Your reputation is how other people see you. What we do frames that perception so we should act professionally and positively. At the end of the day, we can’t make people think well of us. The Web expands the areas in which we need to watch for how we appear to others. It’s important for lawyers to regularly look at how they appear to the world on the Web. Just because you aren’t on the Web or in social media, doesn’t mean information about you isn’t.
This is a technology column so I’m not talking about search engine optimization, social media, or reputation management as such. I’ll leave that to the marketers. Let’s instead look at search and how you appear on the Web to potential clients and referring lawyers. Surveys keep returning to the idea that clients frequently find lawyers through friends and family. But once they’ve got your name, they may use search to learn more.
You should go to Google and do an “ego Google” search a couple times a year. Yes, there are other search engines but Google’s the dominant one, it’s where your clients are likely to be searching. Feel free to search others but don’t skip Google. Make sure you page through a lot of the results; dig deep.
What do you see when you search for information about yourself?
I Look Like That?
I was doing some prep for a talk for solo lawyers and looked up a lawyer in the area. He was listed in a variety of ways and what I noticed was that they weren’t all consistent. Here’s why:
Example 1: Google Plus and other social sites auto-create profiles. You may not have a Google Plus account or any social media presence at all. This lawyer didn’t. But his firm had created a brochureware page with name, address, and a phone number on it in the past. Google indexed it, recognized it as a business, and created a Google Plus Page. Not surprisingly, that page comes up pretty high in a Google search for that lawyer’s name.
Take control of your profiles. Whether you asked your Realtor(r) friend to list you on her Web site or your profile was created automatically, know where you are listed and take control of those profiles. Make sure the information is up to date or, if you don’t want the listing or profile, get it deleted.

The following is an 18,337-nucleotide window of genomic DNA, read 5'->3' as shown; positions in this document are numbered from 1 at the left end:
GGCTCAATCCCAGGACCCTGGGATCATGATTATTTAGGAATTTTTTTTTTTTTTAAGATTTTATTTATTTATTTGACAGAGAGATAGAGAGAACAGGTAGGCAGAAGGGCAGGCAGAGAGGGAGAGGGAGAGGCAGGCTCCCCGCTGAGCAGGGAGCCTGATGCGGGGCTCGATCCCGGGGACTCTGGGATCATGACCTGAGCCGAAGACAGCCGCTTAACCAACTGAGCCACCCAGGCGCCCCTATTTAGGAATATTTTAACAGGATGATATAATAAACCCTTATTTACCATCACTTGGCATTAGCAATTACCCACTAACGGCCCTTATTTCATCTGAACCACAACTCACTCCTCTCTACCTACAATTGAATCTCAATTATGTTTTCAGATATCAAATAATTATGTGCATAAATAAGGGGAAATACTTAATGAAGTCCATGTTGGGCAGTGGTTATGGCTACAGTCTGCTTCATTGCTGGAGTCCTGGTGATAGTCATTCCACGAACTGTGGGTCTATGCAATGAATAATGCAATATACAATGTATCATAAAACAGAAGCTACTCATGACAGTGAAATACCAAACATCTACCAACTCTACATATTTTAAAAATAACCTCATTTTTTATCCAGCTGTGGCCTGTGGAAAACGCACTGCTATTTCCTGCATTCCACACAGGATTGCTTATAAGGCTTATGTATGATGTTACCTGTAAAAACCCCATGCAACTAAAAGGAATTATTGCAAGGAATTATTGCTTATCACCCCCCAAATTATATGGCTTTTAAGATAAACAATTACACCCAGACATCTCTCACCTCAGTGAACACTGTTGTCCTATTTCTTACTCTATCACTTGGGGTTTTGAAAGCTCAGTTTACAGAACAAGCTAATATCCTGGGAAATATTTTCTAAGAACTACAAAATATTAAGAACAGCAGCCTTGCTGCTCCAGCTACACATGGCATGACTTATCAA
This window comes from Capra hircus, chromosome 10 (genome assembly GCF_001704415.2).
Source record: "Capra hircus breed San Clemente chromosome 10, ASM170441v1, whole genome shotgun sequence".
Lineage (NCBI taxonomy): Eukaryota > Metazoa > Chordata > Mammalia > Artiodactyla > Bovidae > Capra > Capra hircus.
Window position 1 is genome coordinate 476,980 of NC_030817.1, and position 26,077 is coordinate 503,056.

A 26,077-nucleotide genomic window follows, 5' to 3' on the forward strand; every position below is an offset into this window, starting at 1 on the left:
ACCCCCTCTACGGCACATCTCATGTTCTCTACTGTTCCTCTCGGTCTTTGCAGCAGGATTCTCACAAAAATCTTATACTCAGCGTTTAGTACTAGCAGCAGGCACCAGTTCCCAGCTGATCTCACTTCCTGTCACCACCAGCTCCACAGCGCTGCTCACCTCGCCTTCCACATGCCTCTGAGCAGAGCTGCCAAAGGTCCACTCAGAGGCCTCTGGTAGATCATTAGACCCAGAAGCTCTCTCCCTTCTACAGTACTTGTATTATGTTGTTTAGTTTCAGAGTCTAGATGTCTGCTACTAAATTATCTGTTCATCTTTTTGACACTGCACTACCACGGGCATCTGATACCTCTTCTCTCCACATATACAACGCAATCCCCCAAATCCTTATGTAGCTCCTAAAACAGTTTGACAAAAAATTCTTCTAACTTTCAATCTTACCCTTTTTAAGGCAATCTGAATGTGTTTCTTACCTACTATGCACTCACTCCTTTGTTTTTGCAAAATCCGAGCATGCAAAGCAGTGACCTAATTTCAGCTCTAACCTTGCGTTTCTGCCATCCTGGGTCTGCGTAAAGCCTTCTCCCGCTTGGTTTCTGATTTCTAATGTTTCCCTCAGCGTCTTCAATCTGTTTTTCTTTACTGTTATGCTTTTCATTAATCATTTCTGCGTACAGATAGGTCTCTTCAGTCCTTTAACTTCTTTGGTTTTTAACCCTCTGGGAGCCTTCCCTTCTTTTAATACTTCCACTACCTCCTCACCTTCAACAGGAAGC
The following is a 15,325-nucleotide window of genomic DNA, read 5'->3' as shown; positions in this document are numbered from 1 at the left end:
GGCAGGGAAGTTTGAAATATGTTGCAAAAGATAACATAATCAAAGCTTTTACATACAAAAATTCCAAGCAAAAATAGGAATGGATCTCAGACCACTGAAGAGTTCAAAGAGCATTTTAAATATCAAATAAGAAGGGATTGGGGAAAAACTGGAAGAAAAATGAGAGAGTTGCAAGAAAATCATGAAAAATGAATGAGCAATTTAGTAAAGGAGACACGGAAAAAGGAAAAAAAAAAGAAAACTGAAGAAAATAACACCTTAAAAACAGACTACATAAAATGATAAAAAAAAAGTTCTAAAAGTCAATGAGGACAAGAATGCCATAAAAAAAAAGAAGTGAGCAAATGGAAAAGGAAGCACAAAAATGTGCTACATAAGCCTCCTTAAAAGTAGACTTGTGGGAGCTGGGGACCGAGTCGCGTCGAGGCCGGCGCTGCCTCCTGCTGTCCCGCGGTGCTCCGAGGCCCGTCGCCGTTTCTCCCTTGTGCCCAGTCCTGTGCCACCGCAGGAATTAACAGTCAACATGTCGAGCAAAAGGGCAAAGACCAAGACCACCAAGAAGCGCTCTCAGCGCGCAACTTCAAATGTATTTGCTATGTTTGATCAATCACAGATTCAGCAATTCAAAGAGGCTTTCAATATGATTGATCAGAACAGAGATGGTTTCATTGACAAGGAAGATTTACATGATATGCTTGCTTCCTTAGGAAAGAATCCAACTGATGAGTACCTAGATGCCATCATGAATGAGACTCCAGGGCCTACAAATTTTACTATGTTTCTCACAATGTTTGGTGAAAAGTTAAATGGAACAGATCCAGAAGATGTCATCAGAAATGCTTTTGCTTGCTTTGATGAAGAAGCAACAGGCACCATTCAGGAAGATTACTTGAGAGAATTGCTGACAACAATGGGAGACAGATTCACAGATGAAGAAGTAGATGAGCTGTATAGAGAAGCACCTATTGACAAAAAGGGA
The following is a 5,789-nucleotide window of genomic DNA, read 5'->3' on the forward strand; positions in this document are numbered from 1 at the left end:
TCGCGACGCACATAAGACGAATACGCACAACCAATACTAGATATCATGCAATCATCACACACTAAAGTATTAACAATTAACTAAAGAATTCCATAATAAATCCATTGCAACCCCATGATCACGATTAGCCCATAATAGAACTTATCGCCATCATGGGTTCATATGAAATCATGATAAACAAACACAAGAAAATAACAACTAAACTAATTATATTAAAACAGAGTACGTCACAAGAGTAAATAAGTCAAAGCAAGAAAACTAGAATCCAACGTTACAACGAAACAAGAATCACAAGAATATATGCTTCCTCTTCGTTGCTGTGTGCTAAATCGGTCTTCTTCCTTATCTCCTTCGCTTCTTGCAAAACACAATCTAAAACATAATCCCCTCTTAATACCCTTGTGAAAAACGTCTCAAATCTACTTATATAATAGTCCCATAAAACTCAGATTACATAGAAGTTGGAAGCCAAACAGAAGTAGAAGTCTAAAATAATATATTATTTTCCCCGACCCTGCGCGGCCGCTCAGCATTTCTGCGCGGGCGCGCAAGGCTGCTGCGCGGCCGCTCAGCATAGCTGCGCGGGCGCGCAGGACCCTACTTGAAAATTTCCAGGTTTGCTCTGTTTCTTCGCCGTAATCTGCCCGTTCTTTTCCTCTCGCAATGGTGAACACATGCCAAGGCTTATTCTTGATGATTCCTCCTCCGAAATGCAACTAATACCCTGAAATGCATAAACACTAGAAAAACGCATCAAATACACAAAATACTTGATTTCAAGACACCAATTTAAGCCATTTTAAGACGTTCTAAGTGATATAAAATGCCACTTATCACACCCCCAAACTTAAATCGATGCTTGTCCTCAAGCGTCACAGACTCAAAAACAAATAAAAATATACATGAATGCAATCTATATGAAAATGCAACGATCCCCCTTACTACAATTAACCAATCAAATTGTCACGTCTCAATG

Example 2: What does your (Google Street) View look like? Type your law firm’s address in Google Maps and see what you find. First, you may be listed as a local business. If that’s the case, congratulations! Now look to see if you have any reviews! Both positive and negative reviews can be posted through sites like Google Maps and it’s worth knowing if you have any.
Whether or how you respond to them is up to you. But don’t stop there. Zoom in and see if there is a street view of your address. Drop the little yellow Street View man in front of your office. One thing I noticed recently was that a law firm had moved. Google Street View showed a different law firm at the address because the photos were from before the old law firm moved out and the new law firm moved in. There’s not much you can do about the image, but you can anticipate your client’s confusion.
Forewarned is forearmed. Whether it’s a review or a photo of some other lawyer’s office sign at your new address, there may be nothing you can or need to do about it. If you find clients are getting lost getting to your office, or perhaps the phone stops ringing as often, you can be proactive if you know. You can build that awareness into your customer service.
Your Social You
If you do not participate in any social networks, like LinkedIn or Facebook, you can probably skip ahead. But profile sites often can help you to see yourself through the view of your visitors. For example, on Facebook, visit your profile, click on the Settings button and choose View As. Google Plus has a similar feature and you can also preview your LinkedIn profile.
Focus on Yourself
We use search all the time, usually looking for information about other people. We may stop at the first page of results and rekey our search until we get the perfect answer. If a search on your name returns too many results, you can always add in your town or practice area. You might even try looking at just a particular site (your name site:yelp.ca for example). Don’t assume that the first page of results are conclusive.
If you are keeping an eye on how you and your law practice appear to others, you may find opportunities to shortcut misunderstandings. You might also find new opportunities or ideas for placing your practice in front of current or new clients.